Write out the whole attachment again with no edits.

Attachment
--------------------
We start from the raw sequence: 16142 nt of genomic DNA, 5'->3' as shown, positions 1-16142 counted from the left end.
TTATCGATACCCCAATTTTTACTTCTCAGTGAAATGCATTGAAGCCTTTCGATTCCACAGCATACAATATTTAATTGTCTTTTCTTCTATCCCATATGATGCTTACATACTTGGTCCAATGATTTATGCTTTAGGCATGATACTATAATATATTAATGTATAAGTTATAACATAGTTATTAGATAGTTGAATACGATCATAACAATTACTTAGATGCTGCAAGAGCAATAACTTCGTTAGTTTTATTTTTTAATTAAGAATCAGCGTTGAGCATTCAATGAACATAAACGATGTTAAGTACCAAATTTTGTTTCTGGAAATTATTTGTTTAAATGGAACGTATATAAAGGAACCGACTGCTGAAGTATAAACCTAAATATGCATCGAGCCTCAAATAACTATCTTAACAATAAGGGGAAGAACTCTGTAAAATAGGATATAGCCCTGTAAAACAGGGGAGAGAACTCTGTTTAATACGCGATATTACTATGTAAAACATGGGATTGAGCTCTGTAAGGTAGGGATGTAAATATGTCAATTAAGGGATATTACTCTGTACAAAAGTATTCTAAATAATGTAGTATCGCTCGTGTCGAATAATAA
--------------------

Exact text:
We start from the raw sequence: 16142 nt of genomic DNA, 5'->3' as shown, positions 1-16142 counted from the left end.
TTATCGATACCCCAATTTTTACTTCTCAGTGAAATGCATTGAAGCCTTTCGATTCCACAGCATACAATATTTAATTGTCTTTTCTTCTATCCCATATGATGCTTACATACTTGGTCCAATGATTTATGCTTTAGGCATGATACTATAATATATTAATGTATAAGTTATAACATAGTTATTAGATAGTTGAATACGATCATAACAATTACTTAGATGCTGCAAGAGCAATAACTTCGTTAGTTTTATTTTTTAATTAAGAATCAGCGTTGAGCATTCAATGAACATAAACGATGTTAAGTACCAAATTTTGTTTCTGGAAATTATTTGTTTAAATGGAACGTATATAAAGGAACCGACTGCTGAAGTATAAACCTAAATATGCATCGAGCCTCAAATAACTATCTTAACAATAAGGGGAAGAACTCTGTAAAATAGGATATAGCCCTGTAAAACAGGGGAGAGAACTCTGTTTAATACGCGATATTACTATGTAAAACATGGGATTGAGCTCTGTAAGGTAGGGATGTAAATATGTCAATTAAGGGATATTACTCTGTACAAAAGTATTCTAAATAATGTAGTATCGCTCGTGTCGAATAATAA